We knew from the start that we were going to be pushing it this weekend. We were doing a fly-in/fly-out for a family wedding, which meant a full day of air travel on Friday (two planes and a lengthy layover in between)followed by a late night big-crowd dinner, then a late-night wedding on Saturday and an early morning flight out on Sunday. We had the essentials at the ready: iPod loaded with Bud-friendly music, portable DVD player and all the favorite discs, toys, books, snacks. Bud was amazing all weekend long. With the exception of a few minor cranky moments (his and ours), he was a trooper and I think he even had a good time. So we were breathing a sigh of relief when, after only about six hours of sleep we were at the airport with plenty of time to spare for the first leg of our flight this morning.
We shouldn't have exhaled quite so soon. The second leg of our flight was delayed, though not by a lot, so we were still in good spirits when we boarded and found our seats in the very last row of the plane. The seat in front of us was filled by an off-duty pilot being flown to his next assignment. A few minutes later, a flight attendant arrived to tell him there was a space in first class and he vacated that row, leaving room for another family in the back to redistribute themselves.
Before I go any further, I should point out two important pieces of information about Bud: 1) Lately he has been reacting very poorly to other children who he believes are muscling in on his territory. If we are at the playground, or the train table at the toy store or a particular tidal pool at the beach and another child approaches, Bud loses it: "No! That's mine! You go away, boy!" I have learned that this is not a time for rationalizing or negotiation. This is a time to exit, and we do so quickly. 2) Bud rarely has a full-out meltdown. When he does, it is invariably because he is overtired and there is always a Point of No Return at which the meltdown becomes hysteria and is only resolved when he is so exhausted he passes out.
Back to my story... though I know you can see where this is going.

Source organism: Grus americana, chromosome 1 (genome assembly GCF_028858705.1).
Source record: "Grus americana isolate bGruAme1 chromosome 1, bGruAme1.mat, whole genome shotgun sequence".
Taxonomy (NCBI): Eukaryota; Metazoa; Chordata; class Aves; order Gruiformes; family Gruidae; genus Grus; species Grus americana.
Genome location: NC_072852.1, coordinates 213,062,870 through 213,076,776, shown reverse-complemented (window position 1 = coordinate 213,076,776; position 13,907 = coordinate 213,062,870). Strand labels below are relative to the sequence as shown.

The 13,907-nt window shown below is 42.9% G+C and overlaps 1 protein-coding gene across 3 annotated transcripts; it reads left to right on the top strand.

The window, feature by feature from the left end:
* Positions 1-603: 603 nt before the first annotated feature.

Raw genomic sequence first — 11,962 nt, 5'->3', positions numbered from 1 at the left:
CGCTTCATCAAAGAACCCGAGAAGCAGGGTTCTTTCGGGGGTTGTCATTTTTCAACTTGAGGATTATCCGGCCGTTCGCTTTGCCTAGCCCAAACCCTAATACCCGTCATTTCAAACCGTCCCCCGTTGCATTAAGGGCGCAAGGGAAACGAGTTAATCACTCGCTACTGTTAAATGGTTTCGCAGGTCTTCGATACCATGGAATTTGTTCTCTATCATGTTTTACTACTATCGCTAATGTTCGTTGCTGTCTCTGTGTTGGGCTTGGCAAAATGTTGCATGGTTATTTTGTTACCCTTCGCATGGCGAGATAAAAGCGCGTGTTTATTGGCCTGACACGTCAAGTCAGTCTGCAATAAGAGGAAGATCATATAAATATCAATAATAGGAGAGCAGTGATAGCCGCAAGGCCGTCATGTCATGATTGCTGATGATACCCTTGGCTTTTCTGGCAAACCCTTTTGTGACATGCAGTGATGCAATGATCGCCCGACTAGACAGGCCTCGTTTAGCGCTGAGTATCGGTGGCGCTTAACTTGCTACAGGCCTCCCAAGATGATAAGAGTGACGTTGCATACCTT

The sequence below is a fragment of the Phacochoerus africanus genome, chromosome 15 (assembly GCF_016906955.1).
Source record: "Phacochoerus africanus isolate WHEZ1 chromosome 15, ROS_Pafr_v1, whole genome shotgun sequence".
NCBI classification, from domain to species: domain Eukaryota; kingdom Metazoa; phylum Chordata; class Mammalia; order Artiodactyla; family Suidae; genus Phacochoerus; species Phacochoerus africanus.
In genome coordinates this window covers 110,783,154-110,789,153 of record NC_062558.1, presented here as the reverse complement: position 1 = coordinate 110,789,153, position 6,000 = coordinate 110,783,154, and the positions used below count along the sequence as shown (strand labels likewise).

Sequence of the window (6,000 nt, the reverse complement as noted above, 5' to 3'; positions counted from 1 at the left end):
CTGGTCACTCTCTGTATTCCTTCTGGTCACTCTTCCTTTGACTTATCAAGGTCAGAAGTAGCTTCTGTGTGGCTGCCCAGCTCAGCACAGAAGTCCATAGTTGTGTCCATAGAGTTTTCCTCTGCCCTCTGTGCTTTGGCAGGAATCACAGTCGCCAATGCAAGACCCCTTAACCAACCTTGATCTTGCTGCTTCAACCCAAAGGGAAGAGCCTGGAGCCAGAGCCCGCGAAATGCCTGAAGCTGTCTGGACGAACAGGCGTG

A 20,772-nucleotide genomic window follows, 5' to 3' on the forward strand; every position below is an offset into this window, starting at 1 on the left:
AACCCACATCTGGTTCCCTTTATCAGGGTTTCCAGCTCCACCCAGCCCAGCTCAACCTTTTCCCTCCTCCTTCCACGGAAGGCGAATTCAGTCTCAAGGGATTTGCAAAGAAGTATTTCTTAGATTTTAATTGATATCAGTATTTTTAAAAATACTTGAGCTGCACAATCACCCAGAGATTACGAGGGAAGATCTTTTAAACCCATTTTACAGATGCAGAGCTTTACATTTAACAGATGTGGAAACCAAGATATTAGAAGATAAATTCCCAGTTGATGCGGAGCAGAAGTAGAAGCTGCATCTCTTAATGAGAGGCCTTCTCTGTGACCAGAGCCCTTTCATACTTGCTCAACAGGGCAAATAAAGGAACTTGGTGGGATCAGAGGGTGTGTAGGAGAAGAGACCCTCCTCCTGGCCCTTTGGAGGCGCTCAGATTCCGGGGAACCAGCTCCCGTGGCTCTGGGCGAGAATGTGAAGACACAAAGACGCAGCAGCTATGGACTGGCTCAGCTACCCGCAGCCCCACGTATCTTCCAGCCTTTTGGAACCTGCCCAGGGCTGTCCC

The new seat arrangement looked like this:
Back row was Bud at the window, me in the middle, my husband on the aisle.
In the row in front of us was boy (about 10) at window, boy (about 9) in middle, off-duty flight attendant trying to nap on aisle. Across the aisle from them was empty seat on aisle, boys' Mom in middle completely focused on boy (about 4) at window. In other words, the two boys in front of us were completely unsupervised.
I believe it started with the window, though I didn't really pick up on what was going on until later. Bud was opening and closing the slider on the windows next to him, including the window just to the front of him, and just behind the boy in front of him. The boy changed the positon of the shade. Bud protested and put it back. It happened again.
At this point, Middle Boy got interested in a "what's up with the kid behind us" sort of way, and started peering through the crack in the seats at Bud. This caused Bud distress and he again began to protest. I was still not clueing in on what was going on. I knew Bud was distressed, but I couldn't identify the source of the problem. I was also distracted because they kept making announcements telling us we would be delayed "just a few minutes more," so I don't know if Middle Boy was doing anything other than peering. I do know, however, that distress turned rapidly into freak-out.
I finally clued in and switched seats with Bud so that if Middle Boy peered through, he'd only see me. Unfortunately, Bud had passed the Point of No Return. He started shrieking "No! Stop it! This is no place for boys!" My husband and I tried frantically to calm Bud down, but every sound that came from the boys in front of us heightened Bud's hysteria. I quickly realized that the boys had recognized the cause-and-effect in action, and were playing it. The pattern went something like this. The boys would whisper-whisper-giggle, and Bud would shriek "No! Stop it boys! No talking!" and then, a bit louder, the boys would say to each other "Blah, blah, blah..." and Bud would go right over the edge of hysteria - blotchy-faced sobbing, head banging, screeching - until we could calm him down a little. As soon as he settled down, we'd hear "la, la, la..." from the seat in front of us, and it would all begin again.